Last week marked the 100th anniversary of the Tulsa Race Massacre, where a mob of angry white Oklahomans killed as many as 300 Black Tulsans and seized whatever property that was left after the two-day rampage.
For decades, the incident remained hidden from the public eye until the HBO series Watchmen depicted the horrific June 1, 1921 massacre — sparking a national discussion on how racial violence is glossed over in American institutions.
Actor Tom Hanks joined the growing discussion and recently penned a passionate op-ed for The New York Times where he urged teachers to reconsider their history curriculums.
The Oscar winner expressed concern that history textbooks are “mostly written by white people about white people like me, while the history of Black people — including the horrors of Tulsa — was too often left out.”
Hanks suggested that teaching students about the horrors of racism should start “even as early as the fifth grade” and challenged teachers to “stop the battle to whitewash curriculums to avoid discomfort for students. America’s history is messy but knowing that makes us a wiser and stronger people.”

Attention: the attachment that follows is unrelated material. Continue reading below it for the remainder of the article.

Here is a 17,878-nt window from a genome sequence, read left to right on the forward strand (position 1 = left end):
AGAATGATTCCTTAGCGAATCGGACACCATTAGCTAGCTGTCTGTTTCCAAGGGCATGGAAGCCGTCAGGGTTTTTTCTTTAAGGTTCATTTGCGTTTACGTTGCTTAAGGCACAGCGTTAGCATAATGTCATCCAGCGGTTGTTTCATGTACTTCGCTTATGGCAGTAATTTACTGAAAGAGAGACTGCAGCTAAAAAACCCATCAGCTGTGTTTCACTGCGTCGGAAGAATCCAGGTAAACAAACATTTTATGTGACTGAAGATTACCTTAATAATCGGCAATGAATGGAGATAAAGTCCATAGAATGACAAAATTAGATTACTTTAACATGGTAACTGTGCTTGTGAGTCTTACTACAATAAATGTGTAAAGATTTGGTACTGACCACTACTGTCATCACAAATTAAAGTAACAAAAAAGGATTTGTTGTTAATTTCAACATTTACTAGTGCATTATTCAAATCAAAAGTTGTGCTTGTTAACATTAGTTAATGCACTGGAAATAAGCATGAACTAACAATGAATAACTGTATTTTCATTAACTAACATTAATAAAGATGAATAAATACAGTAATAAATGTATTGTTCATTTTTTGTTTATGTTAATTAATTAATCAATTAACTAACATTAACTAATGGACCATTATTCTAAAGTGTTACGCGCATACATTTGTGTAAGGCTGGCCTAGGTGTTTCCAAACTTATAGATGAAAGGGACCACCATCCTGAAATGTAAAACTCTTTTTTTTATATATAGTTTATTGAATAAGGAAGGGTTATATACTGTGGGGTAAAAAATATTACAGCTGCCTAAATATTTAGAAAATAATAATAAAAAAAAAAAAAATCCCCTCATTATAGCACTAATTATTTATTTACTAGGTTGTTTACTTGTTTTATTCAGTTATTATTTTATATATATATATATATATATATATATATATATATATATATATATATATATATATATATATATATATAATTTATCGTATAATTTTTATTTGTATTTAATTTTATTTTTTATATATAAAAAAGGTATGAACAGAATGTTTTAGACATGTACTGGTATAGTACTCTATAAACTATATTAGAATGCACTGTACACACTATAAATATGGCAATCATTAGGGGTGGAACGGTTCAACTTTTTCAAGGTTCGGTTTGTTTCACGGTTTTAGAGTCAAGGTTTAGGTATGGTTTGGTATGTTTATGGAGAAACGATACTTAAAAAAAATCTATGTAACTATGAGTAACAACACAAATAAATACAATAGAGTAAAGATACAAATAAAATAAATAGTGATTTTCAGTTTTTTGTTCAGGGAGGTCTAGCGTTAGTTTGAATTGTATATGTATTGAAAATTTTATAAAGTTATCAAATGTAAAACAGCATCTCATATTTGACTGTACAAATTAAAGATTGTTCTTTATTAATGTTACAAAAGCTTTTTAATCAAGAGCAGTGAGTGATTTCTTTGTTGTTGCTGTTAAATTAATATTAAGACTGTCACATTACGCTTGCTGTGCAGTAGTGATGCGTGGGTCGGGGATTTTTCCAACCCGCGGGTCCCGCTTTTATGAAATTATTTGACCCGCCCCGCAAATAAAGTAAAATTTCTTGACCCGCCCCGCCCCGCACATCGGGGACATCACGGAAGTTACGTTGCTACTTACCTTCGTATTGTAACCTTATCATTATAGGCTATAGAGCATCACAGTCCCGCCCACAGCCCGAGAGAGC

The actor also had some words for his own industry, whom he says has failed to raise the conversation about America’s history with racial-based violence.
“Until relatively recently, the entertainment industry, which helps shape what is history and what is forgotten, did the same,” Hanks continued. “That includes projects of mine.”
In tandem with calling upon Hollywood to start tackling racism in “historically based fiction entertainment in our nation for the sake of the art form’s claims to verisimilitude and authenticity.”
“Like other historical documents that map our cultural DNA, they will reflect who we really are and help determine what is our full history, what we must remember,” he concluded.
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